Meet the folkers

Chris T-T and Frank Turner combine punk attitudes with the essence of folk

The stocky, articulate Chris T-T looks like Jack Black without the manic twitches, while the lean, equally garrulous Frank Turner resembles Ed Norton’s Disquieting Derek Vinyard in
American History X. Both of these bolshy folkies are from Winchester (“I’m furiously middle class,” claims Turner), both sport beards, both swear profusely and they’re both signed to Xtra Mile Recordings, the fiercely independent record label.

The two solo singers were touring their punky, provocative brand of social-folk/antifolk around California when I caught up with them on the LA leg of their trip.

Critical plaudits have been showered on these two passionate singers, but mainstream success eludes them, as does, surprisingly, recognition by the folk community – “I have a weird and possibly controversial relationship with the word ‘folk’,” Turner admits. However, the 26-year-old exhibitionist has already garnered a degree of notoriety for fronting the hardcore punk outfit Million Dead for four years, before the quartet acrimoniously split up in 2005.

After growing up with a love of heavy metal and bands like Iron Maiden (“I could never imagine music could be this cool”), Rancid and Henry Rollins, Turner caught the folk bug after immersing himself in Johnny Cash and Billy Bragg’s music. He duly ditched the deranged gig experiences and started on his never-ending folk tour, playing from his accomplished first two albums, Sleep is for the Week and Love Ire and Song. He’s played extensively around the UK and the US, supporting Biffy Clyro, headlining the Softcore Tour with the singers Jacob Golden and Jonah Matranga and winning over crowds at the Reading and Leeds festivals, both defining moments where he finally felt he’d “moved out of the shadow” of Million Dead.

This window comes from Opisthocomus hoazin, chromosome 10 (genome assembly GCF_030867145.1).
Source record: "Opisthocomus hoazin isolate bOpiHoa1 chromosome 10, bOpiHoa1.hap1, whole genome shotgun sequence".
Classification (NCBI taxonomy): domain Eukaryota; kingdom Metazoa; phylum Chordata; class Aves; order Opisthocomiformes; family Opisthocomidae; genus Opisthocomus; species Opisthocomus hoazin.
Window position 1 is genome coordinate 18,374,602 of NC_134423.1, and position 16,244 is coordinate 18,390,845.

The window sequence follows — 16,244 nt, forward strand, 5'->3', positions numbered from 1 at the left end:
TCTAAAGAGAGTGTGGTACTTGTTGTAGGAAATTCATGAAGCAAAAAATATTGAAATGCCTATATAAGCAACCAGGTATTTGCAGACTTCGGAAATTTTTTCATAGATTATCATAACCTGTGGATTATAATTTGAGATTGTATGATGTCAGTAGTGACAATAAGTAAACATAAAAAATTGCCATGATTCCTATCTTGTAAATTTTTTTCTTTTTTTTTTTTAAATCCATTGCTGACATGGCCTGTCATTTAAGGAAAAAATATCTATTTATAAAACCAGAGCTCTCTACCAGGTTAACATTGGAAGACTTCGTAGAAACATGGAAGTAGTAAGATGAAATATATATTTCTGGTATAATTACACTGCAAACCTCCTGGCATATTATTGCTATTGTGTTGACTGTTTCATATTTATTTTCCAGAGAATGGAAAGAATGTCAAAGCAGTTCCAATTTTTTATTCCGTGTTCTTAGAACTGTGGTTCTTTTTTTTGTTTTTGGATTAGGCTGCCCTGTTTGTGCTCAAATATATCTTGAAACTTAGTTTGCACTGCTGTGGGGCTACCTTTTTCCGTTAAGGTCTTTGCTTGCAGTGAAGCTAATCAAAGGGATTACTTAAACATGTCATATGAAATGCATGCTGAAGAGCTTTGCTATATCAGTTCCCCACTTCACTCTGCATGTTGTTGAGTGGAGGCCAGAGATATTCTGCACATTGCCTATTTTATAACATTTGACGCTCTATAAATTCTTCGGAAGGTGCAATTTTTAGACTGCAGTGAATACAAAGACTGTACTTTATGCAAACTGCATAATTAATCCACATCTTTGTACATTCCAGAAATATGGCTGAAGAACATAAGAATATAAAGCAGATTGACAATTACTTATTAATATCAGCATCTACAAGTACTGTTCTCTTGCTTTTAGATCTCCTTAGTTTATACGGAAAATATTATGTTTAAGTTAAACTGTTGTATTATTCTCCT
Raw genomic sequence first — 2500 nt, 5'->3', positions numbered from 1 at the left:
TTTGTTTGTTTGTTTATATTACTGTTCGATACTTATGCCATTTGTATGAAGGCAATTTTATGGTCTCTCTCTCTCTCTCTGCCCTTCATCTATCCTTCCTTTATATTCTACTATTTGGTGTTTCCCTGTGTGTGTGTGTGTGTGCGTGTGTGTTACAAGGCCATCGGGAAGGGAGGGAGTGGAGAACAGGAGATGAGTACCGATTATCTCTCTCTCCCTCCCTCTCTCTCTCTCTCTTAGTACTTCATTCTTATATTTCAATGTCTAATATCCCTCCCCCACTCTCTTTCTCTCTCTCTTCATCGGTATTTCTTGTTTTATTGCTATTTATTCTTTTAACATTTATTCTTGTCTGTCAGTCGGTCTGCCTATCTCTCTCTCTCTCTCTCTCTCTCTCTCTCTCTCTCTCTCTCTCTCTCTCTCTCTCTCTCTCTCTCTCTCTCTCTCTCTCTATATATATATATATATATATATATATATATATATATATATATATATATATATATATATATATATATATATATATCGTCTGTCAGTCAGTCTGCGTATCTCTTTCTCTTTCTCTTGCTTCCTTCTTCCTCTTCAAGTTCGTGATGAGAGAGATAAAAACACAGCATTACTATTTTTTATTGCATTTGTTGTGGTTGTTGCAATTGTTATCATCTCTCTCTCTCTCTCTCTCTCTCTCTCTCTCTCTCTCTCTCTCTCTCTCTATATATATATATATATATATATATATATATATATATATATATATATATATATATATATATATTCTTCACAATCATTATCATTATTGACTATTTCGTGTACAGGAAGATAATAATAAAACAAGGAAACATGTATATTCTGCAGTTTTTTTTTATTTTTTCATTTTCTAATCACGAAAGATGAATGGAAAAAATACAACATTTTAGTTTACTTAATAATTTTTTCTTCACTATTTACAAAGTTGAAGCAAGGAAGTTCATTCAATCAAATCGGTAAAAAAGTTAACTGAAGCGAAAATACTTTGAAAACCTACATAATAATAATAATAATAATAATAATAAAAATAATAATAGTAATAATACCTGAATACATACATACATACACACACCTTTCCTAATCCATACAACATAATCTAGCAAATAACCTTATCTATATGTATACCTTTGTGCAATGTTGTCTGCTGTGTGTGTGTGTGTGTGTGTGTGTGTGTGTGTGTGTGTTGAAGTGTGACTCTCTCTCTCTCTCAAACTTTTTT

Chris, on the other hand, first attracted widespread attention on the back of his overtly political mini album 9 Red Songs, from 2005, in which he covered the hefty themes of war, the Countryside Alliance, urban decay and death. One of the highlights of this vexed and plucky record is “Tony’s Heart”, with these memorably scabrous lyrics about our former Prime Minister: “‘It’s his heart,’ they said, ‘Feels like it’s giving out’/ He was admitted to the doctor’s care/ but when they opened Tony up, it wasn’t there.”

The album, which bears obvious comparisons to Billy Bragg at his most enraged, was a defining moment for Chris T-T (which stands for Thorpe-Tracey), a solo artist who had been knocking around the folk and indie circuit since the start of the decade, supporting the likes of Ben Folds, British Sea Power and The Divine Comedy and achieving some renown with droll ditties such as “Eminem is Gay” (“He gives it out like a kid in a sweetshop/Lipstick all over his chainsaw”).

“Since 2005, my politics had been a covert thing rather than overt, until 9 Red Songs where I made a conscious decision to write folk protest songs for a record,” Chris explains. “I wanted to test the water with political songs, and I’m still not convinced it was the right thing to do.”

Chris, who is seven years older than Turner, is a tad less assured in his opinions and actions. While Turner, who was educated at Eton College (“I spend most of the time apologising where I went to school; the place turned me into an anarchist”) and whose grandfather is a bishop, is totally uninhibited about expressing his views, Chris is more circumspect and bashful. “I’m not all that photogenic and I’m not that strong a musician,” he confesses.

Both singers have received a surprising amount of rejection from the English folk community, a notoriously unyielding and insular music scene, dominated by folk dynasties such as the Carthys and the Lakemans. While Chris is philosophical about it, Turner is plain livid.

“I need to watch my tongue. I disagree with some of the people who run the British folk scene,” says Turner. “There’s a lot of family ties and that’s fine, but even Billy Bragg had trouble getting in with the folk scene and that’s ridiculous. They objected to the fact he was from a punk background.”

“I’m outside of the folk community, too,” says Chris. “There’s a community of what’s called real folk, folk that’s based around the Watersons and Martin Carthy and that scene has only tenuous links to new folk.”

Turner, warming to the subject, adds: “Keeping old songs and traditions alive is wicked, but if it’s a form that doesn’t do anything or go anywhere it loses the most important part of it.”